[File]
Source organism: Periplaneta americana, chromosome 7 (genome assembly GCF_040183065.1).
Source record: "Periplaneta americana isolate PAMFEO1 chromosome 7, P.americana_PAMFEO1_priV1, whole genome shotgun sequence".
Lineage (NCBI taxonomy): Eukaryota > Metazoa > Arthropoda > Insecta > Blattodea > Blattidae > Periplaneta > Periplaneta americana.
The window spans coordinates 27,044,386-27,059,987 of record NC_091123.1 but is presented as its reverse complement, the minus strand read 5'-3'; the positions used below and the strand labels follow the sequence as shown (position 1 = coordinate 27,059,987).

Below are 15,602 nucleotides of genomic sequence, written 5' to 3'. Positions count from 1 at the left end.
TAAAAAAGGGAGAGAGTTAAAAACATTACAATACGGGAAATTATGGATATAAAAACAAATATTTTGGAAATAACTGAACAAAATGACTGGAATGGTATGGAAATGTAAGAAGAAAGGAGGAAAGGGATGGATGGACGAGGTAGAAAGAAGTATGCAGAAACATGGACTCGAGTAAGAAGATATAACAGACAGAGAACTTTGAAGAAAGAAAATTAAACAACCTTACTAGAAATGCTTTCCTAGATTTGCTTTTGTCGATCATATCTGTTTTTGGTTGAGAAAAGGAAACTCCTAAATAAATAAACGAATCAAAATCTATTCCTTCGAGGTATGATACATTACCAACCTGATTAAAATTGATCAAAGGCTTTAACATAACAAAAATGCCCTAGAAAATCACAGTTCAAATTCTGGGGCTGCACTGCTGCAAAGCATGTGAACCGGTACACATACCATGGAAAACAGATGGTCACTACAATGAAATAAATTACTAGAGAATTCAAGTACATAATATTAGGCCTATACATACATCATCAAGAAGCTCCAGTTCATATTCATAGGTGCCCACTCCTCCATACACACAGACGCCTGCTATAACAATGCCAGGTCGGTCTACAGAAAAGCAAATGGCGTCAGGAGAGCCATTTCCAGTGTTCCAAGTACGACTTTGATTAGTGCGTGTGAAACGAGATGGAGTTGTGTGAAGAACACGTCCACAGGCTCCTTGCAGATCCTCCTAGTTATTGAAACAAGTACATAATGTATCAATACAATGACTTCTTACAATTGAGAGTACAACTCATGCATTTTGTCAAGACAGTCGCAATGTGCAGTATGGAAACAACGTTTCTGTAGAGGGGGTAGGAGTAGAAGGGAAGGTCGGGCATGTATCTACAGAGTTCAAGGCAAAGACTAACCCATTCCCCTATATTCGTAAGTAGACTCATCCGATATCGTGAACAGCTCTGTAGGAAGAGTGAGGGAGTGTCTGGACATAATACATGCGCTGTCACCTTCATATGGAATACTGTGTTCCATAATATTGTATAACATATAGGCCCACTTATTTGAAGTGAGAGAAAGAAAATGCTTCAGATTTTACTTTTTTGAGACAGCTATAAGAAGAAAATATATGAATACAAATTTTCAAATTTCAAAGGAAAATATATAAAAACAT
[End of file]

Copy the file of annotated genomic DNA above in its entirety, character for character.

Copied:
Source organism: Periplaneta americana, chromosome 7 (genome assembly GCF_040183065.1).
Source record: "Periplaneta americana isolate PAMFEO1 chromosome 7, P.americana_PAMFEO1_priV1, whole genome shotgun sequence".
Lineage (NCBI taxonomy): Eukaryota > Metazoa > Arthropoda > Insecta > Blattodea > Blattidae > Periplaneta > Periplaneta americana.
The window spans coordinates 27,044,386-27,059,987 of record NC_091123.1 but is presented as its reverse complement, the minus strand read 5'-3'; the positions used below and the strand labels follow the sequence as shown (position 1 = coordinate 27,059,987).

Below are 15,602 nucleotides of genomic sequence, written 5' to 3'. Positions count from 1 at the left end.
TAAAAAAGGGAGAGAGTTAAAAACATTACAATACGGGAAATTATGGATATAAAAACAAATATTTTGGAAATAACTGAACAAAATGACTGGAATGGTATGGAAATGTAAGAAGAAAGGAGGAAAGGGATGGATGGACGAGGTAGAAAGAAGTATGCAGAAACATGGACTCGAGTAAGAAGATATAACAGACAGAGAACTTTGAAGAAAGAAAATTAAACAACCTTACTAGAAATGCTTTCCTAGATTTGCTTTTGTCGATCATATCTGTTTTTGGTTGAGAAAAGGAAACTCCTAAATAAATAAACGAATCAAAATCTATTCCTTCGAGGTATGATACATTACCAACCTGATTAAAATTGATCAAAGGCTTTAACATAACAAAAATGCCCTAGAAAATCACAGTTCAAATTCTGGGGCTGCACTGCTGCAAAGCATGTGAACCGGTACACATACCATGGAAAACAGATGGTCACTACAATGAAATAAATTACTAGAGAATTCAAGTACATAATATTAGGCCTATACATACATCATCAAGAAGCTCCAGTTCATATTCATAGGTGCCCACTCCTCCATACACACAGACGCCTGCTATAACAATGCCAGGTCGGTCTACAGAAAAGCAAATGGCGTCAGGAGAGCCATTTCCAGTGTTCCAAGTACGACTTTGATTAGTGCGTGTGAAACGAGATGGAGTTGTGTGAAGAACACGTCCACAGGCTCCTTGCAGATCCTCCTAGTTATTGAAACAAGTACATAATGTATCAATACAATGACTTCTTACAATTGAGAGTACAACTCATGCATTTTGTCAAGACAGTCGCAATGTGCAGTATGGAAACAACGTTTCTGTAGAGGGGGTAGGAGTAGAAGGGAAGGTCGGGCATGTATCTACAGAGTTCAAGGCAAAGACTAACCCATTCCCCTATATTCGTAAGTAGACTCATCCGATATCGTGAACAGCTCTGTAGGAAGAGTGAGGGAGTGTCTGGACATAATACATGCGCTGTCACCTTCATATGGAATACTGTGTTCCATAATATTGTATAACATATAGGCCCACTTATTTGAAGTGAGAGAAAGAAAATGCTTCAGATTTTACTTTTTTGAGACAGCTATAAGAAGAAAATATATGAATACAAATTTTCAAATTTCAAAGGAAAATATATAAAAACAT